Visit this grand house built on the site of a medieval priory this Easter holidays to help the property grow its own vegetables. Help the gardeners dig, sow and harvest, and learn more about the vital role the children played at harvest time during the Great War. You can also find out more about your own First World War ancestors with the help of volunteers and the ancestry stations. Read some of the poignant messages visitors to Nostell have left on the meadow wall in the Old Kitchen. The red poppies and white butterflies speak powerfully of the profound sacrifices made by so many during the First World War and you can remember your ancestors with a red poppy or a white butterfly on the commemorative wall.

WW1 Family History Day

Discover the fascinating war stories of the Winn family of Nostell Priory during this period. The First World War was a time of heroism, sacrifice and scandal for the family and you can discover their story at this treasured house just a few miles from Wakefield. You can also trace your own family’s First World War ancestors and remember them with a red poppy or white butterfly on the commemorative meadow wall.

Dunham Massey

‘Stamford Military Hospital’

Stamford Hospital Rules.c.National Trust  & Robert ThriftStamford Hospital ‘rules’.


During the First World War, this Georgian house, set in a magnificent deer park, was transformed into the Stamford Military Hospital from 1917 – 1919. It was a sanctuary from the trenches for 282 ‘Tommies’ – the rank and file soldiers who passed through its doors. To commemorate the centenary Dunham Massey has been transformed back into the Stamford Military Hospital and will, for the next two years, offer a unique opportunity to discover what life was like in a military hospital, the stories of  soldiers who stayed there and the three remarkable women who ran the hospital .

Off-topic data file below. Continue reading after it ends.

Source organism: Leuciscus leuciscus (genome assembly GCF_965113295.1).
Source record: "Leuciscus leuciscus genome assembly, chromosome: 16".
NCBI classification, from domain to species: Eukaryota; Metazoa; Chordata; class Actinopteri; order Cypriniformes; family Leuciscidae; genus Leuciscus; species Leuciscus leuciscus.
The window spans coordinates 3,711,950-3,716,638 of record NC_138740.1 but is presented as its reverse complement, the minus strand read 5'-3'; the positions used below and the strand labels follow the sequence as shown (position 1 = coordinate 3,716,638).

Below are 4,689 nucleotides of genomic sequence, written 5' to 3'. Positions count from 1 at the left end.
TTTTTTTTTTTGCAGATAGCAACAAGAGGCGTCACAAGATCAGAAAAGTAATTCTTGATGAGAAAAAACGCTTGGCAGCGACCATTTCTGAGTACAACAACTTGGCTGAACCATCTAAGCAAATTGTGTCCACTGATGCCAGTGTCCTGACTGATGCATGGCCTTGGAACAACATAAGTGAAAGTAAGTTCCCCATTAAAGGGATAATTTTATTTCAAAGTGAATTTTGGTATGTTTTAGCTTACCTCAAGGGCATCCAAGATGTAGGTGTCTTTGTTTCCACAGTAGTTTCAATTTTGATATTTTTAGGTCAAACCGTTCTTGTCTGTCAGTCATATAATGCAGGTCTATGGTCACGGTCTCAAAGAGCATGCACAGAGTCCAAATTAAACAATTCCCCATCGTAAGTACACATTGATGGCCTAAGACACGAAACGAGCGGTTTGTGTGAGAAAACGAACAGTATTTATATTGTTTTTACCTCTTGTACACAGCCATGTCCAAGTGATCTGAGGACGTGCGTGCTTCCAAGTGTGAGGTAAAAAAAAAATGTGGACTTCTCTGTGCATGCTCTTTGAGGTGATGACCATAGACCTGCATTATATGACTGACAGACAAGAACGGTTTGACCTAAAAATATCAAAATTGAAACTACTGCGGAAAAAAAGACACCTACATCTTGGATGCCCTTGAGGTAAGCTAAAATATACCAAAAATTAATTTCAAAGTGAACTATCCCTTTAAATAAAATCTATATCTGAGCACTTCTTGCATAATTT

Gawthorpe Hall, Lancashire

Women and the Great War, 16 May, 7pm – 9pm

Explore an Elizabethan gem in the heart of industrial Lancashire this May. A fascinating presentation based on the new publication ‘Great War Fashion – Tales from the History Wardrobe’ by Lucy Adlington talks about the lives of women during the war, their stories and their clothes which will be on display. This exhibition is moving and amusing, with many anecdotes and a unique display of costumes and uniforms. Signed copies of the ‘Great War Fashion’ will also be available to purchase at this event which is part funded by Heritage Lottery Fund. Ticket price includes refreshments. Booking essential, all Tickets £5

Quarry Bank, Cheshire

‘Heroes of Adventure’

Visit this exhibition which explores Quarry Bank, one of Britain’s great industrial sites, throughout the First World War. Discover stories from the Greg family, the workers, the villagers of Styal, and the Mill itself. With photos, letters, and belongings from the Gregs and the workers, discover more about a story of hope, courage, loss and love.

Nymans, West Sussex

‘World War One at Nymans’ 

NymansEnjoy a wonderful day out at Nymans and discover the stories behind how the war affected the people who lived there.


This exhibition will tell the story of the people that called Nymans their home and how the War affected them. From Ludwig Messel who was deeply saddened by the conflict between the two nations he loved to the soldiers in the Buffs, trained by Ludwig’s son Leonard who was unable to join the soldiers on the front line because of his German ancestry. Find out about the letters Leonard received from those who saw combat and why his father Ludwig is said to have died from a broken heart from the conflict.